“The number of players is a barrier to digitizing the shipping industry,” Alexander Goulandris, chief executive officer of the essDocs, a company that digitizes trade related documentation. “There are such a huge number of people in the ecosystem. In transitioning to a digital environment, you need to transition banks, shipowners and so many other parties. The question is how do I break this up in bite-sized chunks to make it digestible? Where can I get low-hanging fruit to get ROI? The biggest part of digitization is breaking it down to small blocks.”
Goulandris, whose company is piloting a couple blockchain projects, described the technology as “a database on steroids.” Proponents have compared its ability to track data as similar to the way the internet enabled parties to communicate in a new, more efficient way.
“It’s a distributed way to keep record,” said Dave Albert, chief operating officer at Libra, a company that provides management tools for blockchain uses. “It’s a really good record-keeping system. If youire shipping a good from point A to point B, there are so many touchpoints. Every company along that chain is keeping their own book and record. That means 20 entities have 20 different internal databases. But you could have a distributed record instead of 20 books and records of the truth.”
Of course, it’s not that simple, because there are multiple developers selling multiple products. In other words, little standardization.
“There will have to be a common set of software that someone uses for a network system, but there’s more than one vendor out there selling this stuff,” he said. “There’s a world of different blockchains, and that’s fine, but we’ll need standards so it’s not all about using one software.”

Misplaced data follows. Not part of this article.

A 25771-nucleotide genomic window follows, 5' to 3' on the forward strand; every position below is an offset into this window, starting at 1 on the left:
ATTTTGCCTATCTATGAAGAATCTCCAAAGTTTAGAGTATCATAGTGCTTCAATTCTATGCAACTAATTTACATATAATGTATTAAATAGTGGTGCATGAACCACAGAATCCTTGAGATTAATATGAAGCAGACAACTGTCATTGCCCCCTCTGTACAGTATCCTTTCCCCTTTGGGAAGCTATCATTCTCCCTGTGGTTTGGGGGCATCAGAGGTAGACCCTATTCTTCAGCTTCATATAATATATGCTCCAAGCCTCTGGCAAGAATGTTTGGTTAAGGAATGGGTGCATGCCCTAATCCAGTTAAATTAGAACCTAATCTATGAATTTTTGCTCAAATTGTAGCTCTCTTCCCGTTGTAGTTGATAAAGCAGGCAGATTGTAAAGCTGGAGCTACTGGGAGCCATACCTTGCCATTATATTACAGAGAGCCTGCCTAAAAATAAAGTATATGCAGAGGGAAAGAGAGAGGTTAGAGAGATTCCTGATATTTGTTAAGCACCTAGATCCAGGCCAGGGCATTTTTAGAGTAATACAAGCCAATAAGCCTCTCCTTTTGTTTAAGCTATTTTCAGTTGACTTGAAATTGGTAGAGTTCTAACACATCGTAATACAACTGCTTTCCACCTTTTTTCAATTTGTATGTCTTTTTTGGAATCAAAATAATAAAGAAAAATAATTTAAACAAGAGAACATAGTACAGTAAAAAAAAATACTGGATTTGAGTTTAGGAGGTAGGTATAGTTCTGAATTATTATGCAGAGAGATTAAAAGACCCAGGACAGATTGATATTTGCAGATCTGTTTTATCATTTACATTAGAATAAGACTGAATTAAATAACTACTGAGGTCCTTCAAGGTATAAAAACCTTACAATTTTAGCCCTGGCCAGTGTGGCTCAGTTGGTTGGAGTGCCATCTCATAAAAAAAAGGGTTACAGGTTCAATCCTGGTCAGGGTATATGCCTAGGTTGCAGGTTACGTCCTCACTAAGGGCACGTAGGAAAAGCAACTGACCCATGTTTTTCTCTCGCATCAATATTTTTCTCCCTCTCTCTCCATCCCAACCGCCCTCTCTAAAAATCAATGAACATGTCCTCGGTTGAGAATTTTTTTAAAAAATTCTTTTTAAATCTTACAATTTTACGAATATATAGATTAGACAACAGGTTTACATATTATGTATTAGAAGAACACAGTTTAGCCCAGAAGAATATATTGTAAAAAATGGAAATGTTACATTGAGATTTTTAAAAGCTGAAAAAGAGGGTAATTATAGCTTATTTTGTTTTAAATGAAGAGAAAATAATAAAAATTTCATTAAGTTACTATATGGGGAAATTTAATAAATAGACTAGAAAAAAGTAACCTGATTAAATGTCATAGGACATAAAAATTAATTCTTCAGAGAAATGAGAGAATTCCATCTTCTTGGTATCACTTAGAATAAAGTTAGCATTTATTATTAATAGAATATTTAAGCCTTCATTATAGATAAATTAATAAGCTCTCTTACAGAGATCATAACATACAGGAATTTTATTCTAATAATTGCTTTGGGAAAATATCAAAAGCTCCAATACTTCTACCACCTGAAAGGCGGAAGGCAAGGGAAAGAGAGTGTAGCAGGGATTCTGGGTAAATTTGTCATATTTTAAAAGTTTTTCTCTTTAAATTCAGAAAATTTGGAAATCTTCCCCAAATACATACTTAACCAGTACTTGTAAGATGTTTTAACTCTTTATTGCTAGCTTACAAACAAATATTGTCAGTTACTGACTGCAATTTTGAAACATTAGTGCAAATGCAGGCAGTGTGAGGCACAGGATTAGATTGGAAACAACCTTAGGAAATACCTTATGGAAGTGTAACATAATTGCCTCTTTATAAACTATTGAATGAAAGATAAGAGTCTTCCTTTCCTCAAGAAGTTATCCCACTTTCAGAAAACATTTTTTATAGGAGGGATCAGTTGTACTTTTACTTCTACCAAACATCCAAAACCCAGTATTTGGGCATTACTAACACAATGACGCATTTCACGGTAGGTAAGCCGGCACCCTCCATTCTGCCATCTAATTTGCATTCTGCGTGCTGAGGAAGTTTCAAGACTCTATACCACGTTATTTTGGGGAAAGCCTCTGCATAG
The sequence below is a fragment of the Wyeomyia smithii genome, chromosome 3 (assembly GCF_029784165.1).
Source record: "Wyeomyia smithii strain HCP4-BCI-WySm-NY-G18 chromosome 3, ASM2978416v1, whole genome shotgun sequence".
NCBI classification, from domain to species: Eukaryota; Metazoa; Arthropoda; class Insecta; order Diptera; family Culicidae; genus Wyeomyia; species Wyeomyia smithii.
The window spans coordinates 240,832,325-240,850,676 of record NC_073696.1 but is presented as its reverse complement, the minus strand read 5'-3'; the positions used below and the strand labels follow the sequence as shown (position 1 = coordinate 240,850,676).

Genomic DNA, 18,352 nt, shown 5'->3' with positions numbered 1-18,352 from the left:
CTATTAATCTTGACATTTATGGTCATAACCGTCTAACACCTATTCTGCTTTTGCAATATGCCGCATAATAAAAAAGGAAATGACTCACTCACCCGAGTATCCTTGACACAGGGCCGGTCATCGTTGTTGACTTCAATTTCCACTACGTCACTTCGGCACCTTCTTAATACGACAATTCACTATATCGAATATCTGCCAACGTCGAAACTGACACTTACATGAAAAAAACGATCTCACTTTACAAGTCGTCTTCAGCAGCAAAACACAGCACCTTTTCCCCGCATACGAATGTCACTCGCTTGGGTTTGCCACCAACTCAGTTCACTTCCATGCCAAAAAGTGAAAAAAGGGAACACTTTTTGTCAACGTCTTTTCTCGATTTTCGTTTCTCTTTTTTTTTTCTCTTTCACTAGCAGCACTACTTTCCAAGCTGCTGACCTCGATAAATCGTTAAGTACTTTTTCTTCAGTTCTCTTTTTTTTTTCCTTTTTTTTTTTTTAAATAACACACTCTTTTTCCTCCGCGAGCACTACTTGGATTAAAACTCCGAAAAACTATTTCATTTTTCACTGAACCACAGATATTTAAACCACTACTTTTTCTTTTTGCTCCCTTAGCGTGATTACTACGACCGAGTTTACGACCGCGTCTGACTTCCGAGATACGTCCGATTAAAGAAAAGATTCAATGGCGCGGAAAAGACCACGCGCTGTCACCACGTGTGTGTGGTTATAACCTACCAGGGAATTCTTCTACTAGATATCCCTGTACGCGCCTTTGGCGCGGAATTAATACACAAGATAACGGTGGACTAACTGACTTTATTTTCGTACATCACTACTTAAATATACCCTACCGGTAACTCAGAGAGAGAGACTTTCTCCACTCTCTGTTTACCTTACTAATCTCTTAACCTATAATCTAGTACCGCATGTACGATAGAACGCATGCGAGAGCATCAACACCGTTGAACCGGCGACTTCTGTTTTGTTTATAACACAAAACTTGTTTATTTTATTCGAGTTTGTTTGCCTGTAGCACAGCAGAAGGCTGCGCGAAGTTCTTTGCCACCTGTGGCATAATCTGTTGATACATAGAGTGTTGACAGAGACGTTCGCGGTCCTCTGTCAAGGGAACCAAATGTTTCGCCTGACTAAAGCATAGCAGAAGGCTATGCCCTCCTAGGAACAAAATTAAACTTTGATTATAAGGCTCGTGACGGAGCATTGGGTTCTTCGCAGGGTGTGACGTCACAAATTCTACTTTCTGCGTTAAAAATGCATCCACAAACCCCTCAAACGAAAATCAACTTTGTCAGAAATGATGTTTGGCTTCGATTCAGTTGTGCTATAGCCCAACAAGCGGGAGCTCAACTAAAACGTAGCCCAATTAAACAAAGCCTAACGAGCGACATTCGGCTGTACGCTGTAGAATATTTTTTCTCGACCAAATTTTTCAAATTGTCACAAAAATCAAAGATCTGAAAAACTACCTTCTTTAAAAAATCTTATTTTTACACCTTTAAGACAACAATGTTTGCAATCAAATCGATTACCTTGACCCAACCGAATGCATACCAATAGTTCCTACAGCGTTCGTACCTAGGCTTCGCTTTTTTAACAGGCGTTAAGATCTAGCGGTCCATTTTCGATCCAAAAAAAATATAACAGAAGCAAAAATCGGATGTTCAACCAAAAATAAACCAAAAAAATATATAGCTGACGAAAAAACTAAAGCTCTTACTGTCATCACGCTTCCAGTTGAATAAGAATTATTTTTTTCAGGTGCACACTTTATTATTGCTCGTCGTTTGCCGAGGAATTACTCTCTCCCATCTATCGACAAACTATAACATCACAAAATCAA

Goulandris sees the adoption of blockchain as being driven by individual uses, whether it’s the Korean government mandating that all letters of credit become electronic or Maersk compelling its competitors to join it on the blockchain wagon.
Customs organization could benefit hugely from the development of blockchain-based customs filings, but the inertia inherent in bureaucratic agencies might slow the progress of cross-border blockchain products.
“It’s possible for big players to change the ways people do business, as long as there is ROI for everyone in the chain,” he said.
However, in a conversation with the Adam Smith Project, Goulandris said one of the more useful applications of blockchain might also be an impediment. He said customs organization could benefit hugely from the development of blockchain-based customs filings, but that the inertia inherent in bureaucratic agencies might slow the progress of cross-border blockchain products.
McDermott, however, sees the regulatory applications as among the most important.
“What we have seen is of definite interest to regulators,” she said. “They see this continuing expansion of the work they need to do to bring folks into compliance. The same is true in financial services. Think about regulators – it puts the information on a block and it cannot be altered. I know this info was the same as what it was a week ago, a year ago, 10 years ago. If you’re applying blockchain properly, you’re achieving higher levels of compliance with less cost.”
McDermott said she’s not surprised there’s not a scalable blockchain for supply chain solution on the market yet, because the technology is really still in its infancy, but that she expects that to change by the end of 2017, with products “I can’t even imagine right now.”
Arnold expects this “nascent” and “immature” technology will follow the normal adoption curve of other technology. But he hinted that “there are a lot of things going on behind closed doors, that aren’t being made public and that a lot of people don’t know about. Those turn into pilots that turn into production systems.”
The Times article, for instance, said IBM has 400 clients and 650 employees dedicated to blockchain initiatives, and quoted Mark Russinovich, the head of Microsoft’s blockchain efforts: “We believe with 100 percent certainty that it’s going to matter. It’s a question of where’s its going to matter and how it’s going to matter.”
Goulandris, meanwhile, said those in the shipping industry should think in terms of blockchains and ecosystems.
“Blockchain is a tool. You can use the wrong tool for the wrong job. Where it’s useless is when you use it to replace a database. But blockchain is an incredibly valuable tool where you have ecosystems, and in shipping, you have so many ecosystems.”